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Conservation & invasion across the British Isles

 17 – 19 August

 Giggleswick School, Settle, North Yorkshire 

We are pleased to announce that amongst the confirmed speakers are:

Julian Reynolds   Challenges for conservation of native crayfish, with a focus on Ireland (Keynote)

David Holdich       ICS, old NICS and new NICS in Europe (Keynote)

Paul Bradley         The biology of still water populations of white-clawed crayfish

Trevor Renals       Tackling INNS as a regulator with a focus on crayfish species: tools, techniques and expertise (Keynote)

Paul Stebbing       Long term field trials in a computer: how population models can help in the development of management strategies for invasive crayfish

Lenart Edsman     The rise and fall of signal crayfish in Sweden – population collapses in introduced NICS

Stephanie Peay    The costs and benefits of control of non-indigenous crayfish

Jonathan Grey      From tall tales of big fish to trophic cascades: using isotopes to study invasive crayfish biology

Alison Dunn          Parasites and biological invasions: interactions, parallels and control (Keynote)


Conference sessions will be organised into the following sessions:

  • Conservation of white-clawed crayfish in Britain and Ireland
  • Management of invasive non-indigenous crayfish
  • Ecology and impacts of non-indigenous crayfish
  • New invaders and biological interactions

The Fifth National Crayfish Conference will be held at Giggleswick in the Yorkshire Dales on 17 - 19 August 2015.  During the 6 years since the last conference, populations of native white-clawed crayfish have continued to decline across much of The British Isles, whilst the range of American signal crayfish continues to consolidate and expand.  Almost uniquely in Europe, Ireland currently remains free of invasive non-native crayfish.  Crayfish provide valuable case-studies of aquatic invasion, the challenges of management of non-native species and the conservation of native species faces with a range of environmental and biotic threats.


Traditional area-based conservation designations are failing to halt the decline of native crayfish, and in 2010 white-clawed crayfish was reclassified as “Endangered” on IUCN’s Red List of Endangered Species.  At the same time, American signal crayfish continue to be found in new areas, and additional INNS crayfish continue to be found in the wild.  Over the last 5 years, there has been growing evidence of the broader ecological and financial impacts of invasive non-native species, and INNS crayfish in particular.  Partly as a result of this, biosecurity is becoming an ever more important consideration, and Defra has introduced the Check-Clean-Dry campaign.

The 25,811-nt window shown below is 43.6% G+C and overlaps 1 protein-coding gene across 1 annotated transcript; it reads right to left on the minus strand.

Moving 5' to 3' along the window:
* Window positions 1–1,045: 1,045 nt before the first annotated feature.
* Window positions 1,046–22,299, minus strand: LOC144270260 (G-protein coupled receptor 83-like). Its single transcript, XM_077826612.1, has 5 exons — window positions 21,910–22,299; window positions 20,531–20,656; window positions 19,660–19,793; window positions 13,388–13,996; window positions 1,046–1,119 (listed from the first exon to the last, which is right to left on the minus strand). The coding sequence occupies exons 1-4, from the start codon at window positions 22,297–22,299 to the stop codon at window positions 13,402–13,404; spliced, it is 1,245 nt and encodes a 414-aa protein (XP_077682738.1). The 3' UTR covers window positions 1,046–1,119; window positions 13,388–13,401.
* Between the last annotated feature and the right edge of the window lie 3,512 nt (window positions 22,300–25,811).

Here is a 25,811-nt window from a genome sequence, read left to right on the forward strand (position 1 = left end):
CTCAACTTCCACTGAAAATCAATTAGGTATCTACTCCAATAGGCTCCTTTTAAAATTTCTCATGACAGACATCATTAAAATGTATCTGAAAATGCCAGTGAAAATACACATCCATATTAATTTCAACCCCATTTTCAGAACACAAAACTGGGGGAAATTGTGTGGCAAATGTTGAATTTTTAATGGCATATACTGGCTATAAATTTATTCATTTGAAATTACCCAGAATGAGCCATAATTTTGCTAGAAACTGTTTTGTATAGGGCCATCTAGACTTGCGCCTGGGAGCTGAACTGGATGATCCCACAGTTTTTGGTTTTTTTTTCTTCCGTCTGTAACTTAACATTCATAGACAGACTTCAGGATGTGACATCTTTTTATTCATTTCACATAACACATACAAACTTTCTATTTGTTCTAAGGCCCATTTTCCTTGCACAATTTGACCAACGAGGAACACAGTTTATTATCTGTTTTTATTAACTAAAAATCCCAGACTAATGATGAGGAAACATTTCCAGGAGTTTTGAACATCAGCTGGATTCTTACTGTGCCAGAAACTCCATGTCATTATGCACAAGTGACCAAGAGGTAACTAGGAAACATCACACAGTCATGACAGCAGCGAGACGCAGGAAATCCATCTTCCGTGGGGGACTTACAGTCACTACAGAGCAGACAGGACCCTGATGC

The EU has been working towards the development of a Strategy on Invasive Alien (Non-native) Species since 2008.  In 2014, The European Parliament agreed plans to prevent the introduction or halt the spread of invasive alien species.  New domestic legislation has been introduced in Ireland and Scotland, and the recent Law Commission review of wildlife law is expected to result in the most significant reform of species protection legislation in England and Wales since the creation of the Wildlife and Countryside Act in 1981.

The 2015 Crayfish Conference will bring together a broad range of researchers, practitioners, regulators and conservationists.  Whether you are interested in crayfish in particular, or the issues related to crayfish conservation and INNS invasion in general, this will be an unmissable national conference.   Based on the edge of the Yorkshire Dales within easy reach of a range of informative excursions, this will certainly be a highlight of the summer. 

Scientific Committee:

Julian Reynolds, David Holdich, Paul Stebbing, Alison Dunn, Stephanie Peay, Paul Bradley, Ian Marshall 


Organising Committee:

Stephanie Peay, Paul Bradley, Ian Marshall, Adam Ellis, Jen Nightingale, Elizabeth Judson



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Monday 17 August

From 4.00pm

Arrivals and Registration


Survey practice: setting crayfish traps for white-clawed crayfish,
crayfish habitat appraisal (Optional field excursion – book in advance)


Evening Meal


Socialising (prepare your limericks for Conference Dinner!)

Tuesday 18 August

8.00am - 8.45am


8.45am - 9.25am

Registration & sign up for field excursions


Welcome and Introduction


Keynote  ICS, olds NICS and   new NICS in Europe  

D Holdich

Aquatic Consultant

10.00am - 12.30pm   (with coffee break)

Session 1: Conservation of white-clawed crayfish in Britain and Ireland

(Chair: J Reynolds)


Keynote   Challenges for   conservation of native crayfish, with a focus on Ireland                          

J Reynolds,  Trinity College University of Dublin


Observations on the niche requirements of white-clawed crayfish in Yorkshire and Derbyshire